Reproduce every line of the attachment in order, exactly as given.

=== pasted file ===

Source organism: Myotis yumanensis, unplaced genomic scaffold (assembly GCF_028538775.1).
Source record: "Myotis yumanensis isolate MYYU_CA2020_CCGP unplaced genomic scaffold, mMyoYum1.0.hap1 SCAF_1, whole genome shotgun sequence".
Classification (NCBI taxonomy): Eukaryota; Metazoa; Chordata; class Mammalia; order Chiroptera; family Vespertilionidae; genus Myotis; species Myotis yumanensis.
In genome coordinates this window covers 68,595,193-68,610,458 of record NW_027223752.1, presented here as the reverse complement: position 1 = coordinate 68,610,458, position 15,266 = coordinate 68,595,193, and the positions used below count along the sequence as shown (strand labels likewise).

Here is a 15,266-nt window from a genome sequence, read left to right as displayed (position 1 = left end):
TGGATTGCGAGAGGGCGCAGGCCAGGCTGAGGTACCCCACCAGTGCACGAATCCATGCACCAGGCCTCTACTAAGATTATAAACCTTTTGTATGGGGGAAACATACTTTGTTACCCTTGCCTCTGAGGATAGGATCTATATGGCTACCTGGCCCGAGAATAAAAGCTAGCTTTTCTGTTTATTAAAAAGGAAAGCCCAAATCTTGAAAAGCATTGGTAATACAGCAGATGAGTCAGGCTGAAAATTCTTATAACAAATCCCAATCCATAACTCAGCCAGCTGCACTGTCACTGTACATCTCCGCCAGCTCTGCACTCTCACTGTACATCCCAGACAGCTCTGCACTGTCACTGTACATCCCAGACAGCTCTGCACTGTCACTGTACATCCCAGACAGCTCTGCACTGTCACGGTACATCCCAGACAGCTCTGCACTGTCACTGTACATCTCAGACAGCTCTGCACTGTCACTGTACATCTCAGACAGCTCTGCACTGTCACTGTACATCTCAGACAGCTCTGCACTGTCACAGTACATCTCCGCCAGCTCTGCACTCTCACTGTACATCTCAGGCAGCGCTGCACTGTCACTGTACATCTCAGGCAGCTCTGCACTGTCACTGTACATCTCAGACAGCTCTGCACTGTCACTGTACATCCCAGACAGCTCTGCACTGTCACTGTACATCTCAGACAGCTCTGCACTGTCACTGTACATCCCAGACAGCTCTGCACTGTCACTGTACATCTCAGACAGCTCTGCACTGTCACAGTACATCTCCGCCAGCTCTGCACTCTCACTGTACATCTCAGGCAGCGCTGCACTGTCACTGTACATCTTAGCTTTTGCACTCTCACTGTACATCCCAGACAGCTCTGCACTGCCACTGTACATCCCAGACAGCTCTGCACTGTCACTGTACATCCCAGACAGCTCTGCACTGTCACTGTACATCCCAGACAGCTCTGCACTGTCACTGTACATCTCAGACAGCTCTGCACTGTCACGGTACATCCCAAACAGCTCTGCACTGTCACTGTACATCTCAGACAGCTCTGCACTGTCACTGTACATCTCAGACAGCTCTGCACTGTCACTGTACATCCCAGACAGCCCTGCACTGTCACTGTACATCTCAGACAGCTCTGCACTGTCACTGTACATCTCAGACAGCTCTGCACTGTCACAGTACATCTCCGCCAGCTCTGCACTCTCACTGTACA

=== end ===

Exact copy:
Source organism: Myotis yumanensis, unplaced genomic scaffold (assembly GCF_028538775.1).
Source record: "Myotis yumanensis isolate MYYU_CA2020_CCGP unplaced genomic scaffold, mMyoYum1.0.hap1 SCAF_1, whole genome shotgun sequence".
Classification (NCBI taxonomy): Eukaryota; Metazoa; Chordata; class Mammalia; order Chiroptera; family Vespertilionidae; genus Myotis; species Myotis yumanensis.
In genome coordinates this window covers 68,595,193-68,610,458 of record NW_027223752.1, presented here as the reverse complement: position 1 = coordinate 68,610,458, position 15,266 = coordinate 68,595,193, and the positions used below count along the sequence as shown (strand labels likewise).

Here is a 15,266-nt window from a genome sequence, read left to right as displayed (position 1 = left end):
TGGATTGCGAGAGGGCGCAGGCCAGGCTGAGGTACCCCACCAGTGCACGAATCCATGCACCAGGCCTCTACTAAGATTATAAACCTTTTGTATGGGGGAAACATACTTTGTTACCCTTGCCTCTGAGGATAGGATCTATATGGCTACCTGGCCCGAGAATAAAAGCTAGCTTTTCTGTTTATTAAAAAGGAAAGCCCAAATCTTGAAAAGCATTGGTAATACAGCAGATGAGTCAGGCTGAAAATTCTTATAACAAATCCCAATCCATAACTCAGCCAGCTGCACTGTCACTGTACATCTCCGCCAGCTCTGCACTCTCACTGTACATCCCAGACAGCTCTGCACTGTCACTGTACATCCCAGACAGCTCTGCACTGTCACTGTACATCCCAGACAGCTCTGCACTGTCACGGTACATCCCAGACAGCTCTGCACTGTCACTGTACATCTCAGACAGCTCTGCACTGTCACTGTACATCTCAGACAGCTCTGCACTGTCACTGTACATCTCAGACAGCTCTGCACTGTCACAGTACATCTCCGCCAGCTCTGCACTCTCACTGTACATCTCAGGCAGCGCTGCACTGTCACTGTACATCTCAGGCAGCTCTGCACTGTCACTGTACATCTCAGACAGCTCTGCACTGTCACTGTACATCCCAGACAGCTCTGCACTGTCACTGTACATCTCAGACAGCTCTGCACTGTCACTGTACATCCCAGACAGCTCTGCACTGTCACTGTACATCTCAGACAGCTCTGCACTGTCACAGTACATCTCCGCCAGCTCTGCACTCTCACTGTACATCTCAGGCAGCGCTGCACTGTCACTGTACATCTTAGCTTTTGCACTCTCACTGTACATCCCAGACAGCTCTGCACTGCCACTGTACATCCCAGACAGCTCTGCACTGTCACTGTACATCCCAGACAGCTCTGCACTGTCACTGTACATCCCAGACAGCTCTGCACTGTCACTGTACATCTCAGACAGCTCTGCACTGTCACGGTACATCCCAAACAGCTCTGCACTGTCACTGTACATCTCAGACAGCTCTGCACTGTCACTGTACATCTCAGACAGCTCTGCACTGTCACTGTACATCCCAGACAGCCCTGCACTGTCACTGTACATCTCAGACAGCTCTGCACTGTCACTGTACATCTCAGACAGCTCTGCACTGTCACAGTACATCTCCGCCAGCTCTGCACTCTCACTGTACA